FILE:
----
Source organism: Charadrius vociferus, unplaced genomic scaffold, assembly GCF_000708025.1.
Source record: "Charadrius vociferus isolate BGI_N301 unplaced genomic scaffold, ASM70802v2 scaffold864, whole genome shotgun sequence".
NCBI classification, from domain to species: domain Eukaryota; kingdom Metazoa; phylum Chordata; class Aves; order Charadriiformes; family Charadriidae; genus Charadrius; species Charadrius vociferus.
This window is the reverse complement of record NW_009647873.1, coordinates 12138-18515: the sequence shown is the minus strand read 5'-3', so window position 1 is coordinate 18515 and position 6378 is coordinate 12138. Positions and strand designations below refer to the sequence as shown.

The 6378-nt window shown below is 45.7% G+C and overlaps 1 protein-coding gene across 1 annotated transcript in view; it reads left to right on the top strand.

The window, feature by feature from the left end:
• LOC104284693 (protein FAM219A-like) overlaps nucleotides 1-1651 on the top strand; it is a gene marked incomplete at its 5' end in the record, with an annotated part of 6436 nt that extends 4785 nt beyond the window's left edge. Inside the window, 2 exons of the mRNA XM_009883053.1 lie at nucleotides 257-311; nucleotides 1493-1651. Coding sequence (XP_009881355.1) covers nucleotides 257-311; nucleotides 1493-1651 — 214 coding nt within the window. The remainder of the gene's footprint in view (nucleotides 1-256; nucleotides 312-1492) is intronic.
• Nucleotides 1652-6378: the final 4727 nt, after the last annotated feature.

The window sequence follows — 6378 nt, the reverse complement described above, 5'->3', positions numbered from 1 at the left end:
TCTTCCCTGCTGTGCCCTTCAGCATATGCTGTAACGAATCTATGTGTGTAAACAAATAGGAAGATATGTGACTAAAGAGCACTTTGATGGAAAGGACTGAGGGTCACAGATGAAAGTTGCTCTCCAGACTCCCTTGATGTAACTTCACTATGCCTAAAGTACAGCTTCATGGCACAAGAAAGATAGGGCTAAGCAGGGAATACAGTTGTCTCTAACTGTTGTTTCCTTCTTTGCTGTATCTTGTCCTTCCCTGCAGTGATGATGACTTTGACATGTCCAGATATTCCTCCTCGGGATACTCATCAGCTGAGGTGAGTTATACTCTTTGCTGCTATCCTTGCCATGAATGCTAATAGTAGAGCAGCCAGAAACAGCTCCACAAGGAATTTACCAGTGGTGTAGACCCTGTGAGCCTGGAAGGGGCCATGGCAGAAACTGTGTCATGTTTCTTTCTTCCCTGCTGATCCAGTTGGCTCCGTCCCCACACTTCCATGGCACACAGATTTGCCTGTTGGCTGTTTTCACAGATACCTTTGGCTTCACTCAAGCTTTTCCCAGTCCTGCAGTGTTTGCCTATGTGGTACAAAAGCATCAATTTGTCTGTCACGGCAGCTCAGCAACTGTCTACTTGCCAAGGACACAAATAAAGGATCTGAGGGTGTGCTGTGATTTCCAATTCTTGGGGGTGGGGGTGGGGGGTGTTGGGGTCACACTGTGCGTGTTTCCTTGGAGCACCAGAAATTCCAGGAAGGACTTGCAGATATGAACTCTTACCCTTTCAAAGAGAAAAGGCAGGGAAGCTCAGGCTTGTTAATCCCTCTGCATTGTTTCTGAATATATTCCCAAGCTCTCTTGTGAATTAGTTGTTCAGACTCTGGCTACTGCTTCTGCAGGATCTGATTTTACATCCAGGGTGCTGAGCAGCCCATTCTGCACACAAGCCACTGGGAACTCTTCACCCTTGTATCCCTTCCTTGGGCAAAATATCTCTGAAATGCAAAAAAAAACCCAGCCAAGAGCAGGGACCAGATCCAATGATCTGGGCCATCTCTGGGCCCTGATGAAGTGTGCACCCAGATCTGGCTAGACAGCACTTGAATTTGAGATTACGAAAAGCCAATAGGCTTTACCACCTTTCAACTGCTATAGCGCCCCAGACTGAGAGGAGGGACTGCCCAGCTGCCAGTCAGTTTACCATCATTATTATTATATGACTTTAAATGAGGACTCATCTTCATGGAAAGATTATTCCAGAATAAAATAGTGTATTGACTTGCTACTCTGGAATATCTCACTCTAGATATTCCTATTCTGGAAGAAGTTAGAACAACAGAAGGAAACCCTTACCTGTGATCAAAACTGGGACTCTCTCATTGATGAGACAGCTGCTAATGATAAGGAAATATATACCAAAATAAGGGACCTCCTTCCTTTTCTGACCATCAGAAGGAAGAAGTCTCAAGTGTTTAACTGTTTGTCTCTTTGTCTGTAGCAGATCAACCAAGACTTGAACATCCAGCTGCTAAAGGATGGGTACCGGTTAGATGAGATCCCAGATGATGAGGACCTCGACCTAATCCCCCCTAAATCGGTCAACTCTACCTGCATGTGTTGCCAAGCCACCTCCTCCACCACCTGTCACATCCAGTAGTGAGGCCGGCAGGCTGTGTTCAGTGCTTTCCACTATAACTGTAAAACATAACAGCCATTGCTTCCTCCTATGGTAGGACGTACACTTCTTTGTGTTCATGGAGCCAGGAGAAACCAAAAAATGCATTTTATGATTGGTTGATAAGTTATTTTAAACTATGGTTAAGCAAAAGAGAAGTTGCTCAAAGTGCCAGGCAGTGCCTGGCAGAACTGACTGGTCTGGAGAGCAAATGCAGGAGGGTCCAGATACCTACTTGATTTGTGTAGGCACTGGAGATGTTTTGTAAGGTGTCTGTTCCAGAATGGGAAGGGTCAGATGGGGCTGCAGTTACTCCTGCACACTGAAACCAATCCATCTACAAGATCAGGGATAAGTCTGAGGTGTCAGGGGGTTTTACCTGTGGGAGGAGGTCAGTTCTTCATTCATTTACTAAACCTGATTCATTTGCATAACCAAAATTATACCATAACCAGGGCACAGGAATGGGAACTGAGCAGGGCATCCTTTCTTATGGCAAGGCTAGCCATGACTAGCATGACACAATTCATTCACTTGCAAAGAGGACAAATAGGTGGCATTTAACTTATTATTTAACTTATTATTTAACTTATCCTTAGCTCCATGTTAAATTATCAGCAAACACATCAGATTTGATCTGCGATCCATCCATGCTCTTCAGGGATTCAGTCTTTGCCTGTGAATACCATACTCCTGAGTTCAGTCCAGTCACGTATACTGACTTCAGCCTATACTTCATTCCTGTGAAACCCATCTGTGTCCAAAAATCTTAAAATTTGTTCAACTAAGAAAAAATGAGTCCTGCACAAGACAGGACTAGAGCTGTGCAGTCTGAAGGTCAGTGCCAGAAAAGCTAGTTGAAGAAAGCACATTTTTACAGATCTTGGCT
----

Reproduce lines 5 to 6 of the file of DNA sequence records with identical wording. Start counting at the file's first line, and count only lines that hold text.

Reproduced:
The 6378-nt window shown below is 45.7% G+C and overlaps 1 protein-coding gene across 1 annotated transcript in view; it reads left to right on the top strand.

The window, feature by feature from the left end: